2500 miles in a 57-year-old truck? Be prepared to improvise
Stick to the plan at all costs. That is the first rule of this 10-day, multistate, 2500-mile road trip. And when that fails—because, let’s be real, it’s bound happen when rallying a 57-year-old farm truck across several states—be prepared to improvise. This is reality on The Drive Home. It’s also precisely what makes this adventure so fantastic.
Co-created by America’s Automotive Trust (AAT) and the North American International Auto Show (NAIAS), The Drive Home is now in its fourth year and has yet to deliver anything but the most extreme examples of automotive enthusiasm out there. For the 2019 tour, pickups were announced as the vehicle of choice, and four vintage rides were gathered in Houston for road trip of a lifetime.
The lineup included a 1965 Ford F100, 1957 Ford Ranchero, Hagerty’s trusty Gulf Green 1962 International Travelette, and the LeMay Museum’s 1955 Chevrolet 3600, which ran into some unfortunate engine problems on day one. Though unknown at the time, these issues would prove to be both a K.O. for the Chevy and a blessing for the Travelette.
Day 1: Electrical deja vu
I arrived in Dallas on the end of day one, scheduled to rendezvous with the group for an evening cars and cocoa event as they finished their journey from Houston. That was the plan, at least. Heavy rainstorms hindered their progress, while a then-unknown spun rod bearing forced the ’55 Chevy onto the sweep trailer. Not only that, but for the second year in a row, the International limped into the first day’s finish with demobilizing electrical issues. A fresh battery from a local Autozone allowed the pickup to cross the line. Barely.
Friend and Hagerty colleague Brad Phillips was behind the wheel of the truck, looking like he’d had one helluva day when he pulled in. “It’s just not charging,” he explained. “The lights, windshield wipers, and defroster were all needed for today. But if you run more than one, it just kills the battery.”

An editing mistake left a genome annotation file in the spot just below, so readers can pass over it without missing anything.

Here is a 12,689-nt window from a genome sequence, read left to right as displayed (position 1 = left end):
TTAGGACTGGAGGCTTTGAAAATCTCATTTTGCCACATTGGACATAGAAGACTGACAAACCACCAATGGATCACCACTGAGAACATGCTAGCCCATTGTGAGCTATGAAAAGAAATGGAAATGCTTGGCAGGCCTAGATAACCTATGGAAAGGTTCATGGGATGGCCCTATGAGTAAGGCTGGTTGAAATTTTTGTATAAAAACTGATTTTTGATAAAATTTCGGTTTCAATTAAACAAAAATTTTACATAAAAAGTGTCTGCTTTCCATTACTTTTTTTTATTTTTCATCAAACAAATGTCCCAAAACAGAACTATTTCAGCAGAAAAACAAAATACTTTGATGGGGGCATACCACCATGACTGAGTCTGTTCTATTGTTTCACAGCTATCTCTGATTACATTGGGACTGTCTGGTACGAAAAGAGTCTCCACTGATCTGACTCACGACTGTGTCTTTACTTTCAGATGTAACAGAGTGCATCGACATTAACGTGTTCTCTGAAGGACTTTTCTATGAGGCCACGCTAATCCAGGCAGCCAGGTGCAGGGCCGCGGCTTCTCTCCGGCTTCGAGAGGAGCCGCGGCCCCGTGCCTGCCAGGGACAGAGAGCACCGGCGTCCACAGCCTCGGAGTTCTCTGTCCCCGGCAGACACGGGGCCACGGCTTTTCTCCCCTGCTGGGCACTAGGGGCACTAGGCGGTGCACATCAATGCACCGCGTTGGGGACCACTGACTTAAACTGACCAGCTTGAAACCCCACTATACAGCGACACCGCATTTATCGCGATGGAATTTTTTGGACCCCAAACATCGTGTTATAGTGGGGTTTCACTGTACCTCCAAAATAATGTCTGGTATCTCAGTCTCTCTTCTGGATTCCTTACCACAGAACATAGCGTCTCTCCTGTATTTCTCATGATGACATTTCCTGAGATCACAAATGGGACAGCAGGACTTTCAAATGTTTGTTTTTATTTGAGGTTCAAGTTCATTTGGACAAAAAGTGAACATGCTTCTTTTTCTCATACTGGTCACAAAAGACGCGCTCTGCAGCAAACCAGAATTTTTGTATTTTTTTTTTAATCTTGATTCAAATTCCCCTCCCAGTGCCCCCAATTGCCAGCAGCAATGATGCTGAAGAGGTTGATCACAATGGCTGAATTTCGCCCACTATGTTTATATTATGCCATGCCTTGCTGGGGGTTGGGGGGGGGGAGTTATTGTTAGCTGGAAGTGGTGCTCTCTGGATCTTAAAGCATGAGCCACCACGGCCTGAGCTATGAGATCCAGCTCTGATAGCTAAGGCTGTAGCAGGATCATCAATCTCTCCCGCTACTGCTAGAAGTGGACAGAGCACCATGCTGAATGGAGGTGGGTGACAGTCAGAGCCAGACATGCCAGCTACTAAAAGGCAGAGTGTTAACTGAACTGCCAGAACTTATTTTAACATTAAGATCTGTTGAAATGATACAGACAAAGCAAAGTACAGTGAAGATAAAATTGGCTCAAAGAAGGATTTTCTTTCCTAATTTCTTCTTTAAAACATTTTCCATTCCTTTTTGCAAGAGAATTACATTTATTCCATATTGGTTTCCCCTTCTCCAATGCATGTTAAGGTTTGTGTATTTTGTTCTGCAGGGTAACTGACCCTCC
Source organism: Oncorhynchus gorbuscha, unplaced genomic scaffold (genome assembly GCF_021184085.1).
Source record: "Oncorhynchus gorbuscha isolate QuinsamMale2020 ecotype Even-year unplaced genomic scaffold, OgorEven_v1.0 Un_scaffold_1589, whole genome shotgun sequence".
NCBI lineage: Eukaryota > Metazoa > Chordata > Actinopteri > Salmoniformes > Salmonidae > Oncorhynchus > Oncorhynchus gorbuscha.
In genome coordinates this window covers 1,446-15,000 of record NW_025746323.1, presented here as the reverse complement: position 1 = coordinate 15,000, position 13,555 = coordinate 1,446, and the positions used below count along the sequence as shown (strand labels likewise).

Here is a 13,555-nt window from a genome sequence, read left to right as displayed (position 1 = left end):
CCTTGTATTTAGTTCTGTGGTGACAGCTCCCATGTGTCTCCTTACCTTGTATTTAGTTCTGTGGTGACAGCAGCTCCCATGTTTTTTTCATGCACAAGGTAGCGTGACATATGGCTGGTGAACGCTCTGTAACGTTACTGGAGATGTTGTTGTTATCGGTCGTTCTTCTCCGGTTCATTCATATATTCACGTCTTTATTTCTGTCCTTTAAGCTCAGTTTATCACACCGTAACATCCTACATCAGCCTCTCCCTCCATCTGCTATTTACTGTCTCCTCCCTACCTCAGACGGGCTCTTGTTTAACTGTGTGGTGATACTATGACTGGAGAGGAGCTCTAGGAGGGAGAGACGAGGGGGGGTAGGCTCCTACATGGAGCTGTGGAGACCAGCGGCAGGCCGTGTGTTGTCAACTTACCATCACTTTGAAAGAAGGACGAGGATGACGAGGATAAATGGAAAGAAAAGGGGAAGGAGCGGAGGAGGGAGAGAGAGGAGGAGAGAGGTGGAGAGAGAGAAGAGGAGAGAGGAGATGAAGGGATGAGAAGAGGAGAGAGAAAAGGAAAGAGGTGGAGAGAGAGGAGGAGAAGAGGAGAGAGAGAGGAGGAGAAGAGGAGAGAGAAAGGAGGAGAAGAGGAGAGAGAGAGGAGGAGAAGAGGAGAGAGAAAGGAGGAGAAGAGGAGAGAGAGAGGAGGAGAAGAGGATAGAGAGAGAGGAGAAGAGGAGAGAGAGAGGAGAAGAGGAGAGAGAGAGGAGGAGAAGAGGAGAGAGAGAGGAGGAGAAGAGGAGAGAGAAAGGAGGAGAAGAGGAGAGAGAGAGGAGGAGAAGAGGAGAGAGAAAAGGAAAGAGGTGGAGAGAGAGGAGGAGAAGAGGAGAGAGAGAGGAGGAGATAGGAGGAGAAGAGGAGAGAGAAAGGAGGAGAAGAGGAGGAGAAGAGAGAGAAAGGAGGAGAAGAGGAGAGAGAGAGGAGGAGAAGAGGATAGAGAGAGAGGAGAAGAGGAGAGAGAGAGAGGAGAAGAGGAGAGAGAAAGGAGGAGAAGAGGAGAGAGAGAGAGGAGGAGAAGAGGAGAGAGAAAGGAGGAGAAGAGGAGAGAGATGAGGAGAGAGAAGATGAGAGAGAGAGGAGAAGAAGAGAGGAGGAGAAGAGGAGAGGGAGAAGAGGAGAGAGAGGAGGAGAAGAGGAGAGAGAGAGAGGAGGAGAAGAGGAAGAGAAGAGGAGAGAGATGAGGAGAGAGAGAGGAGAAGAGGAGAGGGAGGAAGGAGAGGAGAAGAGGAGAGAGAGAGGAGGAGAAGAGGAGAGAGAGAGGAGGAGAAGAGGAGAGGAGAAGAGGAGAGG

We jumped into diagnostic mode, searching for interruptions that could be the source of the issue. Tightening the connections did nothing, with the ammeter still showing an overall discharge when running. A quick trip to the nearest auto parts shop netted a multimeter and replacement voltage regulator—the part that stirred up trouble for our crew last year. Autozone didn’t carry anything for International Harvester, but a 12V regulator for an early-’60s Corvair proved to be an exact match.
With the new regulator installed, we tested the system. No dice—it was still draining with the engine on and no accessories running. Additional probing confirmed our dreaded suspicion that the generator was indeed giving up the ghost. We went to bed that night unsure of the path ahead for day two. Little did we know, there was an organ donor waiting in the wings.
Day 2: Charitable donation
Due to the gracious allowance of time and garage space from Shifting Gears’ Aaron Kaufman, it was abundantly clear that the 1955 Chevrolet would not be continuing under its own power for the second day of The Drive Home. Unexpectedly, however, the Chevy’s demise would breathe new life into the ailing ’62 Travelette. Well, it’s generator would at least.